But that showmanship, however brilliant, was not enough (after all, there are many TV Reality stars in America). There had to be something else and there was. The Trump brand could not have succeeded without support from America itself, the kind of successful capitalism it projects around the world and that every businessman in every country wants to emulate.
As a result, the Trump Organization has grown into a very special kind of business, very 21st century. If it has “worked” so well for him since the 1990’s, through thick and thin, including several bankruptcies (for example, when his casino venture in Atlantic City collapsed), it’s because he is the quintessential American billionaire. He’s turned himself into a symbol of American business just as America was becoming the world mecca of Big Business.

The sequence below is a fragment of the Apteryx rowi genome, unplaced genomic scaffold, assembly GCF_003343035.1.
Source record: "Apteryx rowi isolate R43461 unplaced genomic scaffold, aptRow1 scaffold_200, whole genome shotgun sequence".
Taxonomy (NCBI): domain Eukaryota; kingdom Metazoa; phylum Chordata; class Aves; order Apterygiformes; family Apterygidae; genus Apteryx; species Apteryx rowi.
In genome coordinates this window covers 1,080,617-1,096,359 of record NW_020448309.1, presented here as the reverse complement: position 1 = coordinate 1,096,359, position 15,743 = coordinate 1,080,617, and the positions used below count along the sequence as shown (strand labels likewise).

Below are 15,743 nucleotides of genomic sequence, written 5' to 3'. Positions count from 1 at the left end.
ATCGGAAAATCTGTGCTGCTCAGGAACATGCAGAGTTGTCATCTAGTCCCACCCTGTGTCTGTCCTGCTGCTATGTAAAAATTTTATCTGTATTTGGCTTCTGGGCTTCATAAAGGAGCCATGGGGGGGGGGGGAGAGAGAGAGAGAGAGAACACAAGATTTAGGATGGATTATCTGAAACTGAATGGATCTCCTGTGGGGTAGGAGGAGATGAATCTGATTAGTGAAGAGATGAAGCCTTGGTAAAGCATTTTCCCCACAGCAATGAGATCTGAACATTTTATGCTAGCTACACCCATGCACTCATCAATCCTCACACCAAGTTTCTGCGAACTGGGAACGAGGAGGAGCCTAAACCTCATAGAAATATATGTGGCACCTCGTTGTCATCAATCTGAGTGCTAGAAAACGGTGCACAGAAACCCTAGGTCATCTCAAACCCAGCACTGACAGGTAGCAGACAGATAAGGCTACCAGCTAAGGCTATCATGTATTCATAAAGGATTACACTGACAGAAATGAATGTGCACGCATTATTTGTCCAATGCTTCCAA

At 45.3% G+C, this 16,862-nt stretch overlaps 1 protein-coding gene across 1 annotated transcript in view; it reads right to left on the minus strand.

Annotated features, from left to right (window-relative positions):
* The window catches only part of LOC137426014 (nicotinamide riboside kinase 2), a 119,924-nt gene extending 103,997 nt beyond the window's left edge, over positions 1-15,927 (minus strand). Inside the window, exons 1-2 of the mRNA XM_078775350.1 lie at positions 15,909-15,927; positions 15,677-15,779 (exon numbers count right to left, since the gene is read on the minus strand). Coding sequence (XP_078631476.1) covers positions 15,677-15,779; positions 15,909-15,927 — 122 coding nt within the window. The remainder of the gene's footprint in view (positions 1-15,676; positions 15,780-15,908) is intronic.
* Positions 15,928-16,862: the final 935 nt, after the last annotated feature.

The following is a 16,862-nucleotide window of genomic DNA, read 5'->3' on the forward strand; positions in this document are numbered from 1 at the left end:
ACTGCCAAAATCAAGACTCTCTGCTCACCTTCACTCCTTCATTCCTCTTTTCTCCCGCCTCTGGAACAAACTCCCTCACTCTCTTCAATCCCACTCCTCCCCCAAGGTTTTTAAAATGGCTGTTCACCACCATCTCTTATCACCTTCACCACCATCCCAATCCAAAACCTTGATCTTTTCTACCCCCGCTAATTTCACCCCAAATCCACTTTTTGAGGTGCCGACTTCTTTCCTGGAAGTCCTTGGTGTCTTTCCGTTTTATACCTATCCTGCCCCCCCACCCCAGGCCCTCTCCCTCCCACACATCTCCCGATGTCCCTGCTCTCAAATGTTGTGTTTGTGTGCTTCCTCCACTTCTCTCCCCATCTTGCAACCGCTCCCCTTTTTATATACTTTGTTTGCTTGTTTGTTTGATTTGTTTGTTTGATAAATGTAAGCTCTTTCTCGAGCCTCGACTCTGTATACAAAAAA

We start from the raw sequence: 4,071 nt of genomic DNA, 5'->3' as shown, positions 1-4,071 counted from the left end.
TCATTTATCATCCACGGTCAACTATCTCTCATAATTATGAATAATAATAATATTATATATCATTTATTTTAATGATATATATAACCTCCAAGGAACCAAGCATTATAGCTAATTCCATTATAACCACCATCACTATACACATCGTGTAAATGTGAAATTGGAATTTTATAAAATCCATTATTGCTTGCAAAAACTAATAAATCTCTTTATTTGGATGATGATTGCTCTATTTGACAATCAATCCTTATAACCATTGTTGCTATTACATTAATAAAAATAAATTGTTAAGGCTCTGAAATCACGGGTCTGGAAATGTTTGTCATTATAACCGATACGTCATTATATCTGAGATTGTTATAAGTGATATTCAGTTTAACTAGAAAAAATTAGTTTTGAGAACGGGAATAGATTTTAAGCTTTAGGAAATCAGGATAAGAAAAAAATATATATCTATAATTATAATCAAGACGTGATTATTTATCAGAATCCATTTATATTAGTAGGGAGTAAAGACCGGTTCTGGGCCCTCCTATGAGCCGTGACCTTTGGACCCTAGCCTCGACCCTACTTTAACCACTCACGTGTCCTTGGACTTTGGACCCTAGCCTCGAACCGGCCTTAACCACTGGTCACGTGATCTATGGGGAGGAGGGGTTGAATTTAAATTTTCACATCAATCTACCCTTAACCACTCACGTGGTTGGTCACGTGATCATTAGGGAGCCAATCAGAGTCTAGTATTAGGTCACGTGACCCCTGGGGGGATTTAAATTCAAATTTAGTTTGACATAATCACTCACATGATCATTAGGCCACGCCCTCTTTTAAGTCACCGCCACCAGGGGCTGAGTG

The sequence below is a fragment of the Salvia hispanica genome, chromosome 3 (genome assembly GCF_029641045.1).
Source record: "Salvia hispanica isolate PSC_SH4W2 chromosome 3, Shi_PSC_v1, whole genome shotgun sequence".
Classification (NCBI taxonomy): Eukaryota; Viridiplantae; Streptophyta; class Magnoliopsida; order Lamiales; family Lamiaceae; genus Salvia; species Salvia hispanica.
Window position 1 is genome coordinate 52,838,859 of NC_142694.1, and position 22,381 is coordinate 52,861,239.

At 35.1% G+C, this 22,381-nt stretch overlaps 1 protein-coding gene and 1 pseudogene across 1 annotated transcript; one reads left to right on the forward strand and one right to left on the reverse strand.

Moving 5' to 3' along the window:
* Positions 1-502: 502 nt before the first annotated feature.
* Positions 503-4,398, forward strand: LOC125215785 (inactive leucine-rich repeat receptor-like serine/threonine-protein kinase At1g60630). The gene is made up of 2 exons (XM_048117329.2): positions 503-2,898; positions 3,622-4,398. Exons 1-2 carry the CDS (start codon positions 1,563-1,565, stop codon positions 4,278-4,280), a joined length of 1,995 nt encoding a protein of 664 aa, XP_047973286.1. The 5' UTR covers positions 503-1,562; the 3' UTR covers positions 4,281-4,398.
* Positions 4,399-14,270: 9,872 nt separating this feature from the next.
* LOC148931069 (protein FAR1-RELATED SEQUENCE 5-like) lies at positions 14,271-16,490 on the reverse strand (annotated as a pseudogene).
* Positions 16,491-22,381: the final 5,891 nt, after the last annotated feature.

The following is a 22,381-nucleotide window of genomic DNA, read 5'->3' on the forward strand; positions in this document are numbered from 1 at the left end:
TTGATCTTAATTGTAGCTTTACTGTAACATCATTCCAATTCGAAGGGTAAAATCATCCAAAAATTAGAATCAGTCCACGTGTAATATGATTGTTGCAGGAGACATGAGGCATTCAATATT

Nobody expresses better than Trump the sense of power that accompanies corporate business splendor and excesses.
Photo: Entrance to the Trump Taj Mahal in Atlantic City, NJ Photo Credit: Photo taken by Jrballe Jesper Rautell Balle on 31 December 2003, Creative Commons
But exactly what is Trump’s business model?
Not a Classic Franchise
We all know Trump is engaged in selling his brand – his “Trump towers,” hotels and other related ventures have come up in America and in 18 countries around the world, from Brazil to India, from Turkey to the Philippines. Yet what he does has nothing to do with the more common franchising model followed by Coca Cola or Benetton, other business behemoths that also sell their name and image. He does it his own way: He’s entirely and exclusively focused on selling the name and nothing else.
Take the example of Coca Cola. It doesn’t produce the bottled drinks that are sold around the world, but it does two very important things: one, it produces the concentrate – a secret formula – that goes into the drink; two, it provides full marketing support to its franchisees.
This means local bottlers take upon themselves the business risk, Coca Cola does not. Franchisees are the ones who invest in bottling plants, hire and fire people, and produce and sell the famous drink.